In recent years scientists have made synthetic versions of key parts of the cell, such as chromosomes and ribosomes. Now researchers have developed the first working artificial prototype of an “organ” of a human cell—the Golgi apparatus.

Made up of a network of sacs piled together like a stack of pancakes, the Golgi apparatus chemically modifies proteins to help make them stable and functional, and it helps to manufacture complex sugars. But it remains one of the most poorly understood organelles. “The sacs are fluid and constantly change shape, so it’s difficult to get a handle on,” explains Robert Linhardt, a chemist at Rensselaer Polytechnic Institute. “And while we know the general direction of the flow of vesicles between stacks, we don’t really know what cargoes they’re carrying.”

To better dissect how the Golgi apparatus works, Linhardt and his colleagues created a synthetic version of it, designing a square-millimeter-size lab-on-a-chip to mimic the assembly line of enzymes that modify a biomolecule within the Golgi apparatus. The sample molecules are attached to magnetic particles suspended in a watery droplet 300 billionths of a liter in size and placed on the chip. When the desired location on the chip for those molecules is electrically charged, it attracts the droplet and causes it to flow there. A larger magnet under that spot can keep in place the magnetic particles attached to the biomolecules. In this way, the drop can be moved through chambers loaded with an assembly line of enzymes, sugars and other raw materials.

In experiments with an inactive precursor of heparin, a widely used blood thinner, the scientists discovered their device could quickly and efficiently modify the anticoagulant to make it functional, findings they detail in the August 12 Journal of the American Chemical Society. The researchers suggest that an artificial Golgi could lead to a faster, safer method of producing heparin than current techniques, which employ animal tissue.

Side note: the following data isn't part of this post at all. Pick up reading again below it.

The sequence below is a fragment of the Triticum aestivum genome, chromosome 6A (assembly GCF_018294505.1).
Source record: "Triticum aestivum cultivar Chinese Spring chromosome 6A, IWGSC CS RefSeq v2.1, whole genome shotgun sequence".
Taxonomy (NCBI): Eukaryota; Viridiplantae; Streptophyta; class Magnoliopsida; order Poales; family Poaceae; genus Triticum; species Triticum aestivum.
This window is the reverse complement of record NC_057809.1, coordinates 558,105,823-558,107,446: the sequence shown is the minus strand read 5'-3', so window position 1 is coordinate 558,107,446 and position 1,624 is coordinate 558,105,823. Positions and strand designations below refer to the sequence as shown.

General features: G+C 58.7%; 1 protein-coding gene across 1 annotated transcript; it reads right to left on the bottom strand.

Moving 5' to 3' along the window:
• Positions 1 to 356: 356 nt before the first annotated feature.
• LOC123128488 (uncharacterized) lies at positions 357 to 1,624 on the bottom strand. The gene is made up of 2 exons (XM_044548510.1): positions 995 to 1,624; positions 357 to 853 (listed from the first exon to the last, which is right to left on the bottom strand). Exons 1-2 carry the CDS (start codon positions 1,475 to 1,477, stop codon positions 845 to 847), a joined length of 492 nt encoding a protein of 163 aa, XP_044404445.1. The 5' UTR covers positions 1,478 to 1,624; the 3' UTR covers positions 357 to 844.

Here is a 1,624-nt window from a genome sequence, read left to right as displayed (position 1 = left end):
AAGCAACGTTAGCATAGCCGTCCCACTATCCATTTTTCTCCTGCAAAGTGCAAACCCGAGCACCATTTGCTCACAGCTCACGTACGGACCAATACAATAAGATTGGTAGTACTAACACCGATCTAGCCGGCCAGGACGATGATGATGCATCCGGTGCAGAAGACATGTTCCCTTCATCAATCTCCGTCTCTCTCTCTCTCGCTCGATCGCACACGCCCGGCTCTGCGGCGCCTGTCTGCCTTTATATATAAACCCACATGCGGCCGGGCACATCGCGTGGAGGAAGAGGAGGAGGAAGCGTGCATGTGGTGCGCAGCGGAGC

Scientists have experimented with building up cells piece by piece for decades, including the creation of simple artificial cells in the form of bubbles made of synthetic cell membranes, to better understand how life on earth might have began. In 1997 researchers devised the first artificial human chromosome. And earlier this year molecular technologist George Church of Harvard University and his colleagues developed artificial ribosomes—bodies inside each cell that make proteins based on instructions from DNA—that functioned under cell-like conditions.

Linhardt and his co-workers plan on creating a synthetic endoplasmic reticulum (ER) as well, the organelle into which ribosomes are studded and where protein synthesis and folding take place. “We’d even like to integrate an artificial Golgi and ER together,” Linhardt says. “We’re basically taking pieces of a cell and making them on electronic chips,” with the hope of moving to even more complex systems.

Note: This article was originally printed with the title, "Going with Golgi."